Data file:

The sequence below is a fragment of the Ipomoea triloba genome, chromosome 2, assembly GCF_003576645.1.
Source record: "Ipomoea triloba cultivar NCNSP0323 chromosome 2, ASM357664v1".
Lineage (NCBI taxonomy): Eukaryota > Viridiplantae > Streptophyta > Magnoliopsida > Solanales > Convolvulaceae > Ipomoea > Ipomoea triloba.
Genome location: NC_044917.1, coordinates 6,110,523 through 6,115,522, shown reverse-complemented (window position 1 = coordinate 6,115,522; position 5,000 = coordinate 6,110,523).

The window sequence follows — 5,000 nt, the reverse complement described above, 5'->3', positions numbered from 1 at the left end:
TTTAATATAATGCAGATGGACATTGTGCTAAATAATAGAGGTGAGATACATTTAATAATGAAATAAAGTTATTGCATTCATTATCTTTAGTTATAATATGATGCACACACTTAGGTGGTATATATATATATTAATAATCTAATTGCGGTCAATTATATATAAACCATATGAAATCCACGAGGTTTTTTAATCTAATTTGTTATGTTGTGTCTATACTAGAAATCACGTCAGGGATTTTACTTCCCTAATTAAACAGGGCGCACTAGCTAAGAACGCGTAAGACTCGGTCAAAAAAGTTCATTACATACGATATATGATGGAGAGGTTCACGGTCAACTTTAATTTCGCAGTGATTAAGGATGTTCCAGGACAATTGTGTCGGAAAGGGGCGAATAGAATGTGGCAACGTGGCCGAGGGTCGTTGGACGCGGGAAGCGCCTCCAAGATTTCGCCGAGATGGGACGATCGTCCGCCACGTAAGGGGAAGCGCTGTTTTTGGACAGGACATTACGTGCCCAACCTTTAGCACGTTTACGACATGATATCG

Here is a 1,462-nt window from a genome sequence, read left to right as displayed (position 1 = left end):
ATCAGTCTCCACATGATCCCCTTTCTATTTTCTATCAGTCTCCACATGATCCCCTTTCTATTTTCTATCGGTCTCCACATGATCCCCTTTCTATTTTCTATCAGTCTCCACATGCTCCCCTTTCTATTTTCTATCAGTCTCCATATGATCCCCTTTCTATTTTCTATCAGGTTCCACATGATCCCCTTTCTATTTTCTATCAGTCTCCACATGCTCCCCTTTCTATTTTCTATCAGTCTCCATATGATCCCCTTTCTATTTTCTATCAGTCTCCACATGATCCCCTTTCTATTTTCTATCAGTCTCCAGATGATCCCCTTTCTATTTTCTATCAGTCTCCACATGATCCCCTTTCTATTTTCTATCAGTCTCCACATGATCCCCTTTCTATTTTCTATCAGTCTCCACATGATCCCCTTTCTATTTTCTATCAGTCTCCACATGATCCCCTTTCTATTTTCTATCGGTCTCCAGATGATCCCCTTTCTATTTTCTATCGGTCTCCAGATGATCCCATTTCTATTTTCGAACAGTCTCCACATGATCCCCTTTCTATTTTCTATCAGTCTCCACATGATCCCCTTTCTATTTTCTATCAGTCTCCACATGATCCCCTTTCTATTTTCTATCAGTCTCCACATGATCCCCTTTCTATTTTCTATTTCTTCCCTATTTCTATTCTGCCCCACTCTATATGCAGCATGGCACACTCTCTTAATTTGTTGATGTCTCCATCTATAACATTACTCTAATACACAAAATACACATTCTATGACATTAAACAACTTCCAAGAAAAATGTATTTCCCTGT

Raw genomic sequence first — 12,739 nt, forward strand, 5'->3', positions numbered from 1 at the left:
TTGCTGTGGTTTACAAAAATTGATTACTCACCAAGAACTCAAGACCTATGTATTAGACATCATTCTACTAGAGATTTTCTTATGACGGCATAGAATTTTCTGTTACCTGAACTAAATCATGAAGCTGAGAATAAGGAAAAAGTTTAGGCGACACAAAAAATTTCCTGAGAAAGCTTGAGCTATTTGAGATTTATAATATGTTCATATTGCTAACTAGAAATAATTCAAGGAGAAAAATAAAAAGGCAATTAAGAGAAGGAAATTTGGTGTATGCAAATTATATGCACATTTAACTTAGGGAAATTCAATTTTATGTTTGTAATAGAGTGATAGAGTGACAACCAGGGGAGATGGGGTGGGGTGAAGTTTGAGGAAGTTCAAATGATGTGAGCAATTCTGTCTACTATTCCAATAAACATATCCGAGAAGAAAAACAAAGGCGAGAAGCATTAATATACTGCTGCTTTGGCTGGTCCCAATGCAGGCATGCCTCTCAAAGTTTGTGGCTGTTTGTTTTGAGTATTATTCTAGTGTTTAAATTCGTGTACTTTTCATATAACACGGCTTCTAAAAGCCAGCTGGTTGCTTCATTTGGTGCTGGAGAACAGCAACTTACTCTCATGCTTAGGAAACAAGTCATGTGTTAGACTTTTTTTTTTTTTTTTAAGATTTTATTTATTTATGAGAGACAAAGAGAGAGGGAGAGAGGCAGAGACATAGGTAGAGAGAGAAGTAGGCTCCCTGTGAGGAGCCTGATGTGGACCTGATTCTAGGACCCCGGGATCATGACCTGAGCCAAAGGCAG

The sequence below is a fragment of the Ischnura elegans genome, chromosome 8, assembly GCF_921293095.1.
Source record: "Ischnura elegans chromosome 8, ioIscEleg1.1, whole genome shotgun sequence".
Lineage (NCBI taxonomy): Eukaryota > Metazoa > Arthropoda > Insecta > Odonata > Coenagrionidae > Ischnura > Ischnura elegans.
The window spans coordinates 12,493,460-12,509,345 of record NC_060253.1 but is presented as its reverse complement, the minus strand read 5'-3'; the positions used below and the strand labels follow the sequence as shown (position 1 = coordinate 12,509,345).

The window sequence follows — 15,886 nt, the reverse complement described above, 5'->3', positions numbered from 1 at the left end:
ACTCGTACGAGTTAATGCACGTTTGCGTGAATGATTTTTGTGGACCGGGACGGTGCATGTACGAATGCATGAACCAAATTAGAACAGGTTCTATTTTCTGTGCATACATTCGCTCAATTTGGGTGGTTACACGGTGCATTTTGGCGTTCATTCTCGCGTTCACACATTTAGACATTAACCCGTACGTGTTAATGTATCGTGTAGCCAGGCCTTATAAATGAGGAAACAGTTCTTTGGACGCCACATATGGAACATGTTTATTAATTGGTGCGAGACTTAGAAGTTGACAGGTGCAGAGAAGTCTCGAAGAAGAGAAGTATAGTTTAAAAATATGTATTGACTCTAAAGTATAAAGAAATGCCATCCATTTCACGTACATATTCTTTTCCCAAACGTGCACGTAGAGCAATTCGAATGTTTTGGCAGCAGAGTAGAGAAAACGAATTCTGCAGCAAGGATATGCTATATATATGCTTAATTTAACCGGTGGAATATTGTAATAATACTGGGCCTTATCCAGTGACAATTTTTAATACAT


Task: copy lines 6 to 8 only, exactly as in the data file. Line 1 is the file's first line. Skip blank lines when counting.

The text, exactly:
TTTAATATAATGCAGATGGACATTGTGCTAAATAATAGAGGTGAGATACATTTAATAATGAAATAAAGTTATTGCATTCATTATCTTTAGTTATAATATGATGCACACACTTAGGTGGTATATATATATATTAATAATCTAATTGCGGTCAATTATATATAAACCATATGAAATCCACGAGGTTTTTTAATCTAATTTGTTATGTTGTGTCTATACTAGAAATCACGTCAGGGATTTTACTTCCCTAATTAAACAGGGCGCACTAGCTAAGAACGCGTAAGACTCGGTCAAAAAAGTTCATTACATACGATATATGATGGAGAGGTTCACGGTCAACTTTAATTTCGCAGTGATTAAGGATGTTCCAGGACAATTGTGTCGGAAAGGGGCGAATAGAATGTGGCAACGTGGCCGAGGGTCGTTGGACGCGGGAAGCGCCTCCAAGATTTCGCCGAGATGGGACGATCGTCCGCCACGTAAGGGGAAGCGCTGTTTTTGGACAGGACATTACGTGCCCAACCTTTAGCACGTTTACGACATGATATCG

Here is a 1,462-nt window from a genome sequence, read left to right as displayed (position 1 = left end):
ATCAGTCTCCACATGATCCCCTTTCTATTTTCTATCAGTCTCCACATGATCCCCTTTCTATTTTCTATCGGTCTCCACATGATCCCCTTTCTATTTTCTATCAGTCTCCACATGCTCCCCTTTCTATTTTCTATCAGTCTCCATATGATCCCCTTTCTATTTTCTATCAGGTTCCACATGATCCCCTTTCTATTTTCTATCAGTCTCCACATGCTCCCCTTTCTATTTTCTATCAGTCTCCATATGATCCCCTTTCTATTTTCTATCAGTCTCCACATGATCCCCTTTCTATTTTCTATCAGTCTCCAGATGATCCCCTTTCTATTTTCTATCAGTCTCCACATGATCCCCTTTCTATTTTCTATCAGTCTCCACATGATCCCCTTTCTATTTTCTATCAGTCTCCACATGATCCCCTTTCTATTTTCTATCAGTCTCCACATGATCCCCTTTCTATTTTCTATCGGTCTCCAGATGATCCCCTTTCTATTTTCTATCGGTCTCCAGATGATCCCATTTCTATTTTCGAACAGTCTCCACATGATCCCCTTTCTATTTTCTATCAGTCTCCACATGATCCCCTTTCTATTTTCTATCAGTCTCCACATGATCCCCTTTCTATTTTCTATCAGTCTCCACATGATCCCCTTTCTATTTTCTATTTCTTCCCTATTTCTATTCTGCCCCACTCTATATGCAGCATGGCACACTCTCTTAATTTGTTGATGTCTCCATCTATAACATTACTCTAATACACAAAATACACATTCTATGACATTAAACAACTTCCAAGAAAAATGTATTTCCCTGT